8.01.2011

Faux Wood Backsplash Reveal


Detail of painted backsplash.   





Before:  Plain drywall "back splash."

For this Metamorphosis Monday with Susan at Between Naps on the Porch  (here), I wanted to share my recent faux wood back splash project.  More details about my inspiration are (here) at this former post.  But for a quick review, here is the original inspiration photo from Pinterest:

But to recap, basically I wanted to replicate the look of reclaimed wood.  As you can see in the after photo before, I thought that the different tones would tie together the natural cherry cabinets (not as dark as they look in the photos), the vintage fabric in the glass front cabinets, and the dark countertops, as well as fitting the asthetics of my 1930s cottage/bungalow.
Back splash after.  I resisted the urge to overstyle and decided to show cluttered counter as it really exists for truth in blogging.
I started project by laying out boards, using a pencil and level.  I used pencil because I wanted the dark line to help suggest the shadow line between boards.   I based the proportion of boards on the 4" granite lip, as well as the traditional size of real boards used in this application.  I did vary the sizes from 3" to 6" to give the illusion of random boards.  In a faux finish like this, imprecision actually helps the illusion.  I further decided to give a border around the "board" over the sink to highlight the area and give interest, as this is the first thing you see when walking into kitchen.
Above, I've started laying in color.  I wanted to primarily use light greens and aquas to tie together my pale avocado walls and the aqua walls in the adjoining room.  I did want some warm wood tones to peek through to relate to the wood cabinets.  In some cases, I actually finished the "boards" to look like wood before layering paint over them for that weathered peeling paint look.  I also added grain lines with a rocking roller tool.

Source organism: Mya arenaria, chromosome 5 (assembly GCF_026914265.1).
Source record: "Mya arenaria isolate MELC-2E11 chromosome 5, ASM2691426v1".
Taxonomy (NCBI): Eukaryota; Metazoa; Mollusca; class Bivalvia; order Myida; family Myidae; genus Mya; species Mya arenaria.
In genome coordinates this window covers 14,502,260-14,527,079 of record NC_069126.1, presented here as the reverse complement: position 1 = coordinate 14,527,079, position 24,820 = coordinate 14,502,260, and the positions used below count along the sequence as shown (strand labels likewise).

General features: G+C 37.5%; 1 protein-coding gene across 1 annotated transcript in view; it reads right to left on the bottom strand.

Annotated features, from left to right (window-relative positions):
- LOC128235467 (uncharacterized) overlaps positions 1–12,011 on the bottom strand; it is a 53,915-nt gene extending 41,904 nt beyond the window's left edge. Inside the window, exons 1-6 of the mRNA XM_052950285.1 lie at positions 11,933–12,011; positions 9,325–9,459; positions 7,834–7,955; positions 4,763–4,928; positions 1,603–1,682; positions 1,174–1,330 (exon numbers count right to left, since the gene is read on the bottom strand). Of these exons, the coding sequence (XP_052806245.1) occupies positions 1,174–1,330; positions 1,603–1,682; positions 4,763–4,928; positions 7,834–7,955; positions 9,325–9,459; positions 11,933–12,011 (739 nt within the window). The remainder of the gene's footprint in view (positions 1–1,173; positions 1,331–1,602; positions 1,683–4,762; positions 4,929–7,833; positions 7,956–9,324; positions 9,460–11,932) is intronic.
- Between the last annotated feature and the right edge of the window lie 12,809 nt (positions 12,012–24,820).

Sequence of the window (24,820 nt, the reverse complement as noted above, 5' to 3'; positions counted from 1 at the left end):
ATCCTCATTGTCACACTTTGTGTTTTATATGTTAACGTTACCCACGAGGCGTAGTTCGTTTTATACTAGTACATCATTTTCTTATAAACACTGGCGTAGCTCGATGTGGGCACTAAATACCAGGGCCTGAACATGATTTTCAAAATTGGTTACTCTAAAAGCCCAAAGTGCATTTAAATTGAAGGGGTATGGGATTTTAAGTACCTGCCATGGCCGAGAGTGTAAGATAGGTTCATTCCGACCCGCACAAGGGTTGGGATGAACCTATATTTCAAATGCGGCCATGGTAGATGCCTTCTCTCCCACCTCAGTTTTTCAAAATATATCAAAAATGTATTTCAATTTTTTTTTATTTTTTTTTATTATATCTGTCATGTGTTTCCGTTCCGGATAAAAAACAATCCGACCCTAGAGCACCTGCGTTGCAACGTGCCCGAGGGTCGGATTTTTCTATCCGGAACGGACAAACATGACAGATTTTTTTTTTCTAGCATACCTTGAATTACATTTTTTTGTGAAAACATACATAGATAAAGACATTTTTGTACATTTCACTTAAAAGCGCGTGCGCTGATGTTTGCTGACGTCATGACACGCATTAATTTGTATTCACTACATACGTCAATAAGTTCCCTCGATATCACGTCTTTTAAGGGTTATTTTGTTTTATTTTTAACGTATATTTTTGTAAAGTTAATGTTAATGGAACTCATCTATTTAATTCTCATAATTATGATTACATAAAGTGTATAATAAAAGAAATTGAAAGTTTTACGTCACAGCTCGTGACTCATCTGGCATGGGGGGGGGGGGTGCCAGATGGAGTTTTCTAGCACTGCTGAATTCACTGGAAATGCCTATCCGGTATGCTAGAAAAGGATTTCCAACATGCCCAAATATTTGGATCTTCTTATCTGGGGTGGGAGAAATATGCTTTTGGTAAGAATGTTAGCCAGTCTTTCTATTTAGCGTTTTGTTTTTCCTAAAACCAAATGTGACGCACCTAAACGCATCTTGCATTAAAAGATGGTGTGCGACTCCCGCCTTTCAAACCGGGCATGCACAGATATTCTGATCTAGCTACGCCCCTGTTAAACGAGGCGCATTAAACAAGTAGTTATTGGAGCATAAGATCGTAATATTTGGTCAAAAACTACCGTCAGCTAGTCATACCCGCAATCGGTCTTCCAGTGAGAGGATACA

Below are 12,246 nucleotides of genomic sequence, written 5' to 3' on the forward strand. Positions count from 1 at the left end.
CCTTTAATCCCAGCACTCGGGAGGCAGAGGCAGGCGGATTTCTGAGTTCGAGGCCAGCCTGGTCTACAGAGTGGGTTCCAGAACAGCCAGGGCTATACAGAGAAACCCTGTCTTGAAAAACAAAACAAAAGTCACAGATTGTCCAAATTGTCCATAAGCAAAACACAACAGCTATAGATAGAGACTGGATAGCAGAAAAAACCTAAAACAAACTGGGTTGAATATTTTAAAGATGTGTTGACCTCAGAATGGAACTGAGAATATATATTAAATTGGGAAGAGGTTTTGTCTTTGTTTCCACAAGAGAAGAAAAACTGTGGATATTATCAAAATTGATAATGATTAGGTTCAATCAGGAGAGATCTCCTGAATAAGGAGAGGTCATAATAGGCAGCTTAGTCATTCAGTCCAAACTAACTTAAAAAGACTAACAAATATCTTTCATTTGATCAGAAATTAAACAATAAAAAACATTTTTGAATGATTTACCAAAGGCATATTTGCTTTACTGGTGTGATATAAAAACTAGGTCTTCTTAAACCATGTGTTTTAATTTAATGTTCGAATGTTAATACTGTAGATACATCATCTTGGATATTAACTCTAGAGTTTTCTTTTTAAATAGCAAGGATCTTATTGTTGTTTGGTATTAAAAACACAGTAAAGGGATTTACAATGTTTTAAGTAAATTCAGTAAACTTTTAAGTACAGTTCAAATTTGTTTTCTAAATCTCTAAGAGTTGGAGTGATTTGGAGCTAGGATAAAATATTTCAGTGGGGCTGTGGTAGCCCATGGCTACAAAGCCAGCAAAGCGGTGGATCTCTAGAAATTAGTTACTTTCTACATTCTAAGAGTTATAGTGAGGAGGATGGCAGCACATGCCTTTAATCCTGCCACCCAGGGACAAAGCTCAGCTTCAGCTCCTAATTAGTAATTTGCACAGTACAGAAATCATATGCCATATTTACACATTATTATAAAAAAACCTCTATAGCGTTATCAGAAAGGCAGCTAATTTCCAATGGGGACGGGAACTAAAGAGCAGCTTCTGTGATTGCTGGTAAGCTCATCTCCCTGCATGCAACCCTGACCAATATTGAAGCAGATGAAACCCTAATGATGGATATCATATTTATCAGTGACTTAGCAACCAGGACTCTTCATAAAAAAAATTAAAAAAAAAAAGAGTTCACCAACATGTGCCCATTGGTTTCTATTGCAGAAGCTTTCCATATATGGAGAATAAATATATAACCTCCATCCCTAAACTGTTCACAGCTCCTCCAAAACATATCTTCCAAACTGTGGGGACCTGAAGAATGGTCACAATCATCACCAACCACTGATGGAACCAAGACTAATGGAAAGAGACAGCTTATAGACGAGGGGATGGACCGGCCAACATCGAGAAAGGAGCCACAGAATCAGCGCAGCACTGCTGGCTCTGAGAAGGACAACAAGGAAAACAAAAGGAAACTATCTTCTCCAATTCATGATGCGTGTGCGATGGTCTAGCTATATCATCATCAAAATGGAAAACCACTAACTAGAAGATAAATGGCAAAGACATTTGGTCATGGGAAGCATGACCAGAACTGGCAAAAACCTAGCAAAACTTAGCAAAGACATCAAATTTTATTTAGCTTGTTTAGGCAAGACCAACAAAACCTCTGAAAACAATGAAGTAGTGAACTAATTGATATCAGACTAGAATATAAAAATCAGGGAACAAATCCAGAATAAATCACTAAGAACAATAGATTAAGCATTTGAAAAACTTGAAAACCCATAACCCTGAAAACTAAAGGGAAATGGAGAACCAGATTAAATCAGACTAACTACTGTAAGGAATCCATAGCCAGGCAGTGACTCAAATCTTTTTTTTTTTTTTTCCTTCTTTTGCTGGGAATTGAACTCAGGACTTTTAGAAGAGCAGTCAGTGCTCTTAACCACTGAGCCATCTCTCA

Here is the completed back splash topped with a tinted polyureathane for durability.  The slight tint (golden oak) helps give the illusion of age .
I ran the boards hoizontally over the stove to give interest and also help with the illusion of using actual reclaimed material:  when using such materials, usually you have to adapt because of limited quanity.
The beautiful plates were a gift from Visual Vamp, Valorie Hart.

And now the fun part:  accessories.  All along, I wanted the back splash to provide a good background for these beautiful Majolica plates that work well with my green walls.  If they look familiar, it's because they used to grace the before kitchen of the fabulous Visual Vamp:
A beautiful plate, crocks to hold utensils, and a vintage lamp:  what more does any cottage kitchen need?

After 4+ years of no backsplash, I've very happy with how this turned out, especially since I was able to complete the project with very little money---I already had most of the needed paints and supplies.  I'm also glad I waited until I found the perfection solution.


6 comments:

greenwords said...

Looks absolutely fabulous. Totally worth waiting all that time to decide what to do!

Valorie Hart - The Visual Vamp said...

Genius! As usual! The plates look perfect in your house!!!! xo xo

h. m. settoon said...

@ valorie--thank you so much for the majolica --- i love them. you'll have to stop by one night after your tango lesson.

P.Gaye Tapp at Little Augury said...

this is great looking! I love the continuity-yet the added ambiance it creates. fantastic work and idea. and the majolica makes it! pgt

Anonymous said...

It is a beautiful back-splash. You made it look doable. I just spent 6+ hours at the bar with my nine year old daughter painting practice "boards". on foam board. We came up with some interesting looks. It does not at all resemble yours. We are painting her floor and she wanted the look of the faux wood. Any advice? Apparently its the base color,we tried a few, and the aged look we are missing.

h. m. settoon said...

anon, send me an e-mail with some pics and maybe I can advise you. To get the "wood tone" boards before putting on the colors with a trowel, I used Sherwin Williams paint color "mannered gold" with thin layers of golden oak and dark walnut minwax stain.